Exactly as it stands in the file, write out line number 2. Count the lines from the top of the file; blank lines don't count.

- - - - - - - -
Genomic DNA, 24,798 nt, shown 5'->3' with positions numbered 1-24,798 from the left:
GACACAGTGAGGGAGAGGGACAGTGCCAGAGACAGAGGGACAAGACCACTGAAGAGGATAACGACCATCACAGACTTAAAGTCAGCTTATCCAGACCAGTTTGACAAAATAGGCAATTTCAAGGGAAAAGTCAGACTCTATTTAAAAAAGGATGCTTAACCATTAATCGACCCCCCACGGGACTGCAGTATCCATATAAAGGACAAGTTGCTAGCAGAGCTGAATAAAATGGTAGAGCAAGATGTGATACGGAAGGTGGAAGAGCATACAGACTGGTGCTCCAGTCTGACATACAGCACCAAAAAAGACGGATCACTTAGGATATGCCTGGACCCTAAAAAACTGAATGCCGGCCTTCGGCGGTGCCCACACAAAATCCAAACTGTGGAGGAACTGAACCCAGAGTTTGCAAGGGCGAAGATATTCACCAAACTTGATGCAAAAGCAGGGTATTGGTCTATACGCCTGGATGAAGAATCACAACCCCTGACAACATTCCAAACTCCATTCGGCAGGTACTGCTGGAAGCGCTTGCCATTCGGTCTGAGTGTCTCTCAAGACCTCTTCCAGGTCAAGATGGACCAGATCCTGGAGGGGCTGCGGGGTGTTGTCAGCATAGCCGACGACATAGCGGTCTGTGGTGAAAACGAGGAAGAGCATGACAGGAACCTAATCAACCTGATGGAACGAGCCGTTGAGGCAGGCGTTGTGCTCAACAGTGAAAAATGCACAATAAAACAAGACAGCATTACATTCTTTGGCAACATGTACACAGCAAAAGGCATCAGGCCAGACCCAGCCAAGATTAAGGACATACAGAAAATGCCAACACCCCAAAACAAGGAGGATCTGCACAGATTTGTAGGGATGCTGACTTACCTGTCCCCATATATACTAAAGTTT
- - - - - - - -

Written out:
GACACAGTGAGGGAGAGGGACAGTGCCAGAGACAGAGGGACAAGACCACTGAAGAGGATAACGACCATCACAGACTTAAAGTCAGCTTATCCAGACCAGTTTGACAAAATAGGCAATTTCAAGGGAAAAGTCAGACTCTATTTAAAAAAGGATGCTTAACCATTAATCGACCCCCCACGGGACTGCAGTATCCATATAAAGGACAAGTTGCTAGCAGAGCTGAATAAAATGGTAGAGCAAGATGTGATACGGAAGGTGGAAGAGCATACAGACTGGTGCTCCAGTCTGACATACAGCACCAAAAAAGACGGATCACTTAGGATATGCCTGGACCCTAAAAAACTGAATGCCGGCCTTCGGCGGTGCCCACACAAAATCCAAACTGTGGAGGAACTGAACCCAGAGTTTGCAAGGGCGAAGATATTCACCAAACTTGATGCAAAAGCAGGGTATTGGTCTATACGCCTGGATGAAGAATCACAACCCCTGACAACATTCCAAACTCCATTCGGCAGGTACTGCTGGAAGCGCTTGCCATTCGGTCTGAGTGTCTCTCAAGACCTCTTCCAGGTCAAGATGGACCAGATCCTGGAGGGGCTGCGGGGTGTTGTCAGCATAGCCGACGACATAGCGGTCTGTGGTGAAAACGAGGAAGAGCATGACAGGAACCTAATCAACCTGATGGAACGAGCCGTTGAGGCAGGCGTTGTGCTCAACAGTGAAAAATGCACAATAAAACAAGACAGCATTACATTCTTTGGCAACATGTACACAGCAAAAGGCATCAGGCCAGACCCAGCCAAGATTAAGGACATACAGAAAATGCCAACACCCCAAAACAAGGAGGATCTGCACAGATTTGTAGGGATGCTGACTTACCTGTCCCCATATATACTAAAGTTT